With a readjustment of my aim, I notice here that I’ve drifted just a bit too far afield. That is, I think, the Moliere effect; in the midst of all his raillery and ribaldry, somewhere between his euphony and his farce, one forgets the direction in which he was treading and the place from which he comes. One loses his footing on this path of perfect humor along which columns of classical shade form. At the risk of lapsing once again into the abyss of the panegyric (out of whose gaping mouth I’ve hardly climbed), I must divulge my true intent. I thought of Moliere’s most famous and well-loved play, Tartuffe not because of the artistic feelings it inspires in me, nor for the vivacity of its creative wit, but for its relevance to the grandest hypocrite of the week of whom we’ve all been made aware.
A man in whose veins a slightly diluted varietal of French blood flows, Canadian Prime Minister Justin Trudeau is the Tartuffe of the week. Yet one can only hope that time will be so clement to this Canadian head of state; probably, Trudeau will find himself uncomfortably distinguished as the Tartuffe not of the week (for hypocrisy has become, sadly, a run-of-the-mill hebdomadal event in the life of every public man), but of the year. Of all the recent revelations of hypocrisy to which we, the viewing and paying audience, has been exposed, Trudeau’s must be designated the supreme. At the Athenian or Parisian festivals by whose judgments immortals were decreed, his hypocritical comedy would capture the first prize.
Never has the western world seen in a leader so staunch and inviolable a commitment to progressive ideals. Acutely racially sensitive and, much to the jubilation of the Left, intersectionally “woke”, Trudeau has been on the vanguard of squashing prejudices and changing minds. He’s championed himself as this generation’s politician par excellence, the pulchritudinous statesman of a new and fearless breed. Nominally, though quietly of aristocratic lineage (his father, Pierre, was also the Prime Minister of Canada), Trudeau has presented himself as the empathetic leader in whom all can confide. Inclusivity (not always of opinion, though certainly of color) and political correctness are the fundamental pillars upon which his success has been built. Contrast, if you will and as we must, the two attributes of “inclusive” and “politically correct” to the president of America by whom we’re daily frustrated and entertained. Of course, President Trump enjoys neither of the above epithets (indeed, he relishes their incongruity with his good name). Trudeau, on the other hand, has savored and likely benefited from the antithetical lens through which he’s contrasted with President Trump. The former is amiable, tele-visually charming, seemingly gallant, measured, confident, and young. The latter, on even his best of days, is irascible, cinematically explosive, unpredictable, combative—if only for being always assaulted—frustratingly indiscreet, and yes, though his mystical energy belies the advancement of his age, quite old. The first is a novice when it comes to the roils of controversy, while the second is its hardened habitué.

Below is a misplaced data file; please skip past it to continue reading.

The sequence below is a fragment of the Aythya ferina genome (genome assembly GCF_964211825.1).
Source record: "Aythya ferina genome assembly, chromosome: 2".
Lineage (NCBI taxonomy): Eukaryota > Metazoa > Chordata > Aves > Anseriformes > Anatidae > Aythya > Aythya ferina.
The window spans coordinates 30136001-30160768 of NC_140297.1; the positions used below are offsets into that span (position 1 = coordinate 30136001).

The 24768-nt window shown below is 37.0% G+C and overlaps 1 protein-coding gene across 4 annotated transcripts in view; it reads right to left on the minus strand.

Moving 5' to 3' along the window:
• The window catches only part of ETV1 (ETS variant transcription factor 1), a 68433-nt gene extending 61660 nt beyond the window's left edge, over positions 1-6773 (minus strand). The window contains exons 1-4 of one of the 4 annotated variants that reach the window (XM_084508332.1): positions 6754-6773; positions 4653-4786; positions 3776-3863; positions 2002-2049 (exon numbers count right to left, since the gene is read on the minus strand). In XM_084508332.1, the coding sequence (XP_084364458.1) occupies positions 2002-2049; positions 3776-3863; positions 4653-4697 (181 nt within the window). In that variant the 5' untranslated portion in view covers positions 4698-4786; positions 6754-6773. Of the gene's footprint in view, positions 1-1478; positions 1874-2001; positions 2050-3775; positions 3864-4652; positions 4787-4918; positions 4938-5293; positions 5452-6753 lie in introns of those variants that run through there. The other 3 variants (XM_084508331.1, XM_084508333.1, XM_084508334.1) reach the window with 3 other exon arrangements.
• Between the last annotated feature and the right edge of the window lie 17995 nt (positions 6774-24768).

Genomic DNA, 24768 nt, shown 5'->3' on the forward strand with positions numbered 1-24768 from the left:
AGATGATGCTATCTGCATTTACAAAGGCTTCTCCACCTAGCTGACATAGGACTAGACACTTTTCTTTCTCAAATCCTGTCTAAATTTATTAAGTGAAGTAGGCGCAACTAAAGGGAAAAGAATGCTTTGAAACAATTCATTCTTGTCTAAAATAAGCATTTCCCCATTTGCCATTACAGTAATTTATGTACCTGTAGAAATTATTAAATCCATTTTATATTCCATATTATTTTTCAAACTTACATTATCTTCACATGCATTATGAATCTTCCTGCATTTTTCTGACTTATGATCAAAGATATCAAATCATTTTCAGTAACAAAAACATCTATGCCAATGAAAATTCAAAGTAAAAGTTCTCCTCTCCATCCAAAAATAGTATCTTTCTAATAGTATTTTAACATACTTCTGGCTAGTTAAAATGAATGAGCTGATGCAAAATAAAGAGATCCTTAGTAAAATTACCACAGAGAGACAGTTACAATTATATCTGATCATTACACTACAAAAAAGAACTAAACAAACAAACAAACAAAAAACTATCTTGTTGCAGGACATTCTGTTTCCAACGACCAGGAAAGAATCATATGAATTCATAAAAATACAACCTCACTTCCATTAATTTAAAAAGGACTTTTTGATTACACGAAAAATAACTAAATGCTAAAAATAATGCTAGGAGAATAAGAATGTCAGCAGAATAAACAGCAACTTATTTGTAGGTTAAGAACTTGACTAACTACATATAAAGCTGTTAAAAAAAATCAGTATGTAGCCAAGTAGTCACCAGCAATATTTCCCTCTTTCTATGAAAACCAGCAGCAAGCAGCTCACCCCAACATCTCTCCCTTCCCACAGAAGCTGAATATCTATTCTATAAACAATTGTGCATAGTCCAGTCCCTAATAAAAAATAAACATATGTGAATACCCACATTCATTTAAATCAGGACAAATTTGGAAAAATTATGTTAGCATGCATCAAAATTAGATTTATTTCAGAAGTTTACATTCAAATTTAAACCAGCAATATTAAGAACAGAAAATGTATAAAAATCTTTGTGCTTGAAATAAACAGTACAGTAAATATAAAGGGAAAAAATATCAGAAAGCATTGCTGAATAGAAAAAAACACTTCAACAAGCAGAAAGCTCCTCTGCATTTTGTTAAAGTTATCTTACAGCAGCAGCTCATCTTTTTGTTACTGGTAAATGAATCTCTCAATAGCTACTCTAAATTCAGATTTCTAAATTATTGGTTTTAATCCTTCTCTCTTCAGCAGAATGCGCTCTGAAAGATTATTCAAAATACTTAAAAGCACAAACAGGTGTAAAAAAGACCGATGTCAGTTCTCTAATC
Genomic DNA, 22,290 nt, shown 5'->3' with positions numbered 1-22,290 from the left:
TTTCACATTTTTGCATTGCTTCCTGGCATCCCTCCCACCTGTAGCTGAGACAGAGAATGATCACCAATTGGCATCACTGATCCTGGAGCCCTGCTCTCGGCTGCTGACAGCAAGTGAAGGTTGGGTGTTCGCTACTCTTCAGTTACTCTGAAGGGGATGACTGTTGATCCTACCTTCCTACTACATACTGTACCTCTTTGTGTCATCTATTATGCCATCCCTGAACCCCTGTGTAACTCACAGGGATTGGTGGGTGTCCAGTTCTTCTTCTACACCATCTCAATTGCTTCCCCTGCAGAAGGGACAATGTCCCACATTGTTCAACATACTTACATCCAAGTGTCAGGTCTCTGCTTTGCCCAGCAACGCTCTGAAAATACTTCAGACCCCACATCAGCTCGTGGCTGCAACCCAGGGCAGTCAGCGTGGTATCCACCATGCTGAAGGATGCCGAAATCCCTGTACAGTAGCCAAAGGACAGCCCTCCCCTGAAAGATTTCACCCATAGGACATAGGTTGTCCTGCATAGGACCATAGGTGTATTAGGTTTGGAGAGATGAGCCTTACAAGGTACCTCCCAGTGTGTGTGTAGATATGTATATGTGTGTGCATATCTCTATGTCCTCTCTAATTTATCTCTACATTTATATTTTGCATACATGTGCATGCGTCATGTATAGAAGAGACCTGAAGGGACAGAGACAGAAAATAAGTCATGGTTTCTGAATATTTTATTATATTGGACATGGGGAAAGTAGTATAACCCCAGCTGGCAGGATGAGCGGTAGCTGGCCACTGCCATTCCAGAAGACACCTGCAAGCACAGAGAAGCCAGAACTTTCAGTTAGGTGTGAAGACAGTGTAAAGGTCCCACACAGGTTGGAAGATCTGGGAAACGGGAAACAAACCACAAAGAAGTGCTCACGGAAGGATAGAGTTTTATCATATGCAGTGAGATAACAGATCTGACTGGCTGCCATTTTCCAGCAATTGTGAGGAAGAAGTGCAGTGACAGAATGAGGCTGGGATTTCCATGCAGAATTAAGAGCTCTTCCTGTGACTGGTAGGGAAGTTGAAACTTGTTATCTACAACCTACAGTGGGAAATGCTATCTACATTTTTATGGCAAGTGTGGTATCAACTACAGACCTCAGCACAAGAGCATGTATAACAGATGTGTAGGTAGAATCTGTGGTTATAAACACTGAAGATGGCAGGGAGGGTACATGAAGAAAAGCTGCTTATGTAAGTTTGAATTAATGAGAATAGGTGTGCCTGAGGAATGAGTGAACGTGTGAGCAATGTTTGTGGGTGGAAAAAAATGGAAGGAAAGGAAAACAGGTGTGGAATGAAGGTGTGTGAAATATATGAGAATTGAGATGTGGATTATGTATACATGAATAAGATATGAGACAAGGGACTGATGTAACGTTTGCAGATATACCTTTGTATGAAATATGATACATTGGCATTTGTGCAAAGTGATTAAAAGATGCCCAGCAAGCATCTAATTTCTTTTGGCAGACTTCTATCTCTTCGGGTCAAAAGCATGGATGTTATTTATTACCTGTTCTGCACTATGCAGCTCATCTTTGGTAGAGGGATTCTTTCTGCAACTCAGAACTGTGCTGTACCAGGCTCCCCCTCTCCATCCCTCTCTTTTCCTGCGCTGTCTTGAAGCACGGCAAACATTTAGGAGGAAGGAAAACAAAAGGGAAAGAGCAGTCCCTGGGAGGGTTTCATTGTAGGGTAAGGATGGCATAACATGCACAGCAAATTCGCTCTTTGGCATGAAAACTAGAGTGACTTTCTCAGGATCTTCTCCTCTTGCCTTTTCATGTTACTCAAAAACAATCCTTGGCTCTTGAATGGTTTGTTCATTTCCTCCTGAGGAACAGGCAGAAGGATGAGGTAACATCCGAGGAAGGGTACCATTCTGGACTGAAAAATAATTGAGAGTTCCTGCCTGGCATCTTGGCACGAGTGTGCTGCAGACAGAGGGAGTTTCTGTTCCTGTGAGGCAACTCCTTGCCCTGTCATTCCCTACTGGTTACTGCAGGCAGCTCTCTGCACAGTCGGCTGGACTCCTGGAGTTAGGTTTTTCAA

But the waters of controversy (or, better still, in the case of Trudeau the torrents of controversy) in which the aimless Prime Minister has baptized himself are of a diluvial type. Having been submerged beneath a wave of anger and uproar out of which he won’t likely swim, Trudeau (and any of the future political goals to which he might’ve aspired) appear lifeless, out of reach of political rescue, and surely at his tenure’s early expiry. On at least three occasions in his past, and perhaps, with equivocation, on many more, Trudeau dressed in black or brown face for the repayment of a laugh. He donned an “Arabian”-themed garb at a costume party and blackface for more than a few performances on stage. The proof, the images, and—at least in the one instance—the video of him having done so surfaced in recent weeks.
The fallout has been severe and, frankly, deservedly so. This paragon of progressivism, this defender of liberal culture, this promulgator of politically-correct orthodoxy—for whom, one might add, no micro-aggression has ever appeared too small—committed perhaps the largest and most offensive of faux pas. Save the dressing up of a man in a KKK hood and gown (as did, by all available forensic deduction, the governor of Virginia, Ralph Northam), there is no greater offense. He appropriated not only another’s culture and ancestral proclivities, but the artifice of other people’s races—a most ineffaceable sin. These are races, of course, to whom very little respect was historically given. More than disrespectful and ineffaceable, though, it’s hypocritical to the extreme. So hypocritical is it, in fact, that our very own Tartuffe would be made to blush. His own two cheeks, typically unacquainted with so intense a coloring of red, would be completely overwhelmed. Rubicundity being an unfamiliarity to him, he’d be made to retreat from atop the hierarchy of the hypocrites. In his place steps the darling of the Left and the affront to all decency, Justin Trudeau.